Crowds of people are marching Saturday in the United States and around the world in support of science and evidence-based research in a protest fueled by opposition to President Donald Trump's environmental and energy policies.
Besides the main march in Washington, organizers said more than 600 "satellite" marches were due to take place globally in a protest timed to coincide with Earth Day.
The march, whose beginnings reflect the viral birth of the Women's March on Washington, has been billed by its organizers as political but nonpartisan. The event's website describes it as "the first step of a global movement to defend the vital role science plays in our health, safety, economies and governments."
"I think there has been a declining sense of what science means to progress. I think we take so much for granted," said march honorary co-chair Lydia Villa-Komaroff ahead of the event.
Demonstrators in Australia kicked off the day of protest.
In Sydney, marchers carried banners, many homemade, with slogans such as "Science makes sense," "Science-based policy = stuff that works," and "Climate change is real, clean coal is not." Another placard displayed the message, "Governments: stop ignoring inconvenient science!"
Chant for evidence-based science
It wasn't only major cities where scientists and their supporters came out.
Rebecca McElroy, an astrophysics doctoral student at the University of Sydney, tweeted video of a "mini march for science" around the dome of the Anglo-Australian Telescope in New South Wales.
Demonstrators also turned out in New Zealand cities, including Wellington, Auckland, Dunedin and Christchurch.
New Zealand Green Party co-leader James Shaw tweeted a popular chant from the marchers: "What do we want? Evidence-based science! When do we want it? After peer review!"
Marches were also held in Durban and Cape Town, South Africa, and in Tokyo.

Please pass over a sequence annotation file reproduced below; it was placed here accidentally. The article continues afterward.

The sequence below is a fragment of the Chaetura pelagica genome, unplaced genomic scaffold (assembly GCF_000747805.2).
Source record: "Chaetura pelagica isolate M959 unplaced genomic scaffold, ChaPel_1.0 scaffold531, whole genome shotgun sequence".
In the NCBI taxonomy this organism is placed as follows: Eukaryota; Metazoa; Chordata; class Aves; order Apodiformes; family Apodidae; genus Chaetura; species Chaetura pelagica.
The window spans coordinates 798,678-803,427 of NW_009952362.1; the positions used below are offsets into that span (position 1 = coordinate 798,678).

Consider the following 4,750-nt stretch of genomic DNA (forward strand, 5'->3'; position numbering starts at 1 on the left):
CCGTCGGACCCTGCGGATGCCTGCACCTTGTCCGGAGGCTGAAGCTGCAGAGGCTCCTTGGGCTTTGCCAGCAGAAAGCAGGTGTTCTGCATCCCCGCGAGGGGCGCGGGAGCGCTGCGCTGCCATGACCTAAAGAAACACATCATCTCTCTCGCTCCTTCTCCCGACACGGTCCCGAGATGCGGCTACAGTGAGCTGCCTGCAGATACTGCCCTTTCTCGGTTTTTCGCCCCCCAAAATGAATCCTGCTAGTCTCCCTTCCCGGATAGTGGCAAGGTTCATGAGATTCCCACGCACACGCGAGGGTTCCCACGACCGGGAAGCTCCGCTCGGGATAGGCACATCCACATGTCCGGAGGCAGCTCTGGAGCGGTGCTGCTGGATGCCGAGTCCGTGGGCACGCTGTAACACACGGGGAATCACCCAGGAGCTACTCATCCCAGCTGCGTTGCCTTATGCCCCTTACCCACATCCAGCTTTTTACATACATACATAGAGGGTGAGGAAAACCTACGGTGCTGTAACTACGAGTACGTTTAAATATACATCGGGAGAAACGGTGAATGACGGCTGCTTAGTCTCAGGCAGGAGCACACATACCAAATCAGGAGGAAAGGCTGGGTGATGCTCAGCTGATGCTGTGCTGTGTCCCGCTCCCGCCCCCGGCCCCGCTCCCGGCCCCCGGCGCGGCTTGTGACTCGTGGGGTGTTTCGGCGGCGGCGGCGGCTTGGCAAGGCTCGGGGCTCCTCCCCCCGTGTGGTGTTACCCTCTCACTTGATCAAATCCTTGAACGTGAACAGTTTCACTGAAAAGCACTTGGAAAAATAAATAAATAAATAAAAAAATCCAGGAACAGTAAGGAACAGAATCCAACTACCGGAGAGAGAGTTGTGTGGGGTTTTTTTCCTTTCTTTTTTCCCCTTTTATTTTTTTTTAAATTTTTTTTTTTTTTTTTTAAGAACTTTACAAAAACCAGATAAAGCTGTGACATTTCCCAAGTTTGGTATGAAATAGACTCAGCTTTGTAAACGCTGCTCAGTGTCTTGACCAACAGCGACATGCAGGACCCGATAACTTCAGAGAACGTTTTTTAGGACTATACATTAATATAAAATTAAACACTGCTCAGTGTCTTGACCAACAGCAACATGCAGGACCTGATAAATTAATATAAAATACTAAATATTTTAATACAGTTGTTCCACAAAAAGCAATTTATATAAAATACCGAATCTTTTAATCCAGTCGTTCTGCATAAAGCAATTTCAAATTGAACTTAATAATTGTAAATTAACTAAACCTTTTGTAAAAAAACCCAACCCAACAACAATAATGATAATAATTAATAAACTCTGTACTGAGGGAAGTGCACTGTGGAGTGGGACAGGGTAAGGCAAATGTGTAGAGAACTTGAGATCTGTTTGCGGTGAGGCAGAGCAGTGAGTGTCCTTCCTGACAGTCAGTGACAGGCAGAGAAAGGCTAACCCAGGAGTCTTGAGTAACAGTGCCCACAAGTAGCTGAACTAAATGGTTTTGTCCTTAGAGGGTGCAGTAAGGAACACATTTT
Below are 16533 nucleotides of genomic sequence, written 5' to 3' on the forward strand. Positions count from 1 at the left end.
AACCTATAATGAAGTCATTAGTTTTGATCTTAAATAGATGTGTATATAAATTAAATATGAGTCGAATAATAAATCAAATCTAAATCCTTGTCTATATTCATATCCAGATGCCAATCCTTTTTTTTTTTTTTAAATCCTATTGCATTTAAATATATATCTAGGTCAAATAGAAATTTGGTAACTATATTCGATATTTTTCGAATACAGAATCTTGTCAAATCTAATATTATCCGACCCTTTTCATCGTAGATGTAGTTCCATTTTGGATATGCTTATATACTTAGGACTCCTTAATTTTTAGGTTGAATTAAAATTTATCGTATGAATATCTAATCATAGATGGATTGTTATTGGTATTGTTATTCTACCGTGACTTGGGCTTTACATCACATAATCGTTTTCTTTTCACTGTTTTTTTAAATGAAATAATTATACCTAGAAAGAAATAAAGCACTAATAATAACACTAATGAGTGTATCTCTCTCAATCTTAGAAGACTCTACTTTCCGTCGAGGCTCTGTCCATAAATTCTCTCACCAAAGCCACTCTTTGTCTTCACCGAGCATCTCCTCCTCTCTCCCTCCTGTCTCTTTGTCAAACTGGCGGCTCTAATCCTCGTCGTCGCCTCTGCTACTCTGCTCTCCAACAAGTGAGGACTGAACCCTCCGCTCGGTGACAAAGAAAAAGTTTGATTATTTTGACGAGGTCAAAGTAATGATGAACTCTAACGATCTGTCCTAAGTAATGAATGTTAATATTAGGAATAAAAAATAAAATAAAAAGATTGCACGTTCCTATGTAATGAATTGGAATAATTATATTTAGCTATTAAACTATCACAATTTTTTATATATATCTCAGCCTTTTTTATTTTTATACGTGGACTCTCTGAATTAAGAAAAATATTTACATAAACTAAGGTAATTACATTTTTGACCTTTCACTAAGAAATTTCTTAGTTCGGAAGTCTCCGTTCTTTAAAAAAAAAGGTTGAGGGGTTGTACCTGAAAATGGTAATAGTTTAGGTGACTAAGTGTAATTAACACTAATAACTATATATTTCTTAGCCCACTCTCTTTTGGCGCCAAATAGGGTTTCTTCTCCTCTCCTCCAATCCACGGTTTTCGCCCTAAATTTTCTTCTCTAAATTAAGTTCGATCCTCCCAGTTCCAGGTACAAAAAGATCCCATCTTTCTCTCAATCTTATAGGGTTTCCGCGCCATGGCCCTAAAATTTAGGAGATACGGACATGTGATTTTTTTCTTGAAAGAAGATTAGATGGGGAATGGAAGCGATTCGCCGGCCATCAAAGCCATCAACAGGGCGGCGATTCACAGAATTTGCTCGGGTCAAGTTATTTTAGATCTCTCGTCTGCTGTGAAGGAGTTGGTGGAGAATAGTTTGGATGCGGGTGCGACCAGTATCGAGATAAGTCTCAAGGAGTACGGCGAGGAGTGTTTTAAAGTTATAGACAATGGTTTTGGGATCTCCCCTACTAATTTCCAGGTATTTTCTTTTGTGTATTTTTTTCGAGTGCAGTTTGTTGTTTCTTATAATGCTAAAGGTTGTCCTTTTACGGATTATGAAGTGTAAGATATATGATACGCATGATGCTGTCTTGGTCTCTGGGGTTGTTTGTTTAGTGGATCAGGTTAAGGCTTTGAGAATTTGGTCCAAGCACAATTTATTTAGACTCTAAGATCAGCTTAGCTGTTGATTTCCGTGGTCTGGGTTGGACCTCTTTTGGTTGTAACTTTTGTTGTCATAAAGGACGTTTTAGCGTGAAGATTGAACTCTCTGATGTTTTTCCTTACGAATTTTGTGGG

Scientists and their supporters were urged to turn out in force in London as well as other marches in France, Ireland, Finland, Germany, Portugal and the Netherlands.
David Johnson, 35, a doctoral student in London, said he was marching because he felt climate change was being sidelined by the US administration and that science was being demonized.
Another London marcher, 24-year-old student Rachel Denley Bowers, said science was important and that budget cuts affected research.
Roger Morris, professor of molecular neurobiology at King's College London, said: "These marches are brilliant -- a spontaneous, global response led by young scientists empowered by social media, keenly aware of the global challenges that need to be addressed if their world is to have a civilized, sustainable future.
"Insular populist politics, which have temporarily triumphed in the US and UK, need to be balanced by the broader vision of youth."
Katherine Mathieson, chief executive of the British Science Association, said she hoped the marches would be a catalyst for people to think about the role science plays in their lives and a chance for scientists to demonstrate the public benefit of their work.
"Protecting the government's investment in science, particularly when that includes funding for public engagement, is incredibly important," she said. "Science is not just for scientists, and I believe that all of us, whether we work in a lab or not, should have a voice on its future."
Trump's budget proposal, unveiled in March, outlined $54 billion in cuts across government programs to make way for an increase in defense spending.
US scientists said they fear such a plan would have a major impact on research and science-based policy as well as undermine the importance of science in society and limit future innovation.
"It might have been ignited by Trump, but it's not about Trump," Villa-Komaroff said. "It's about the importance of science in society and continuing the support for the science community in keeping our edge."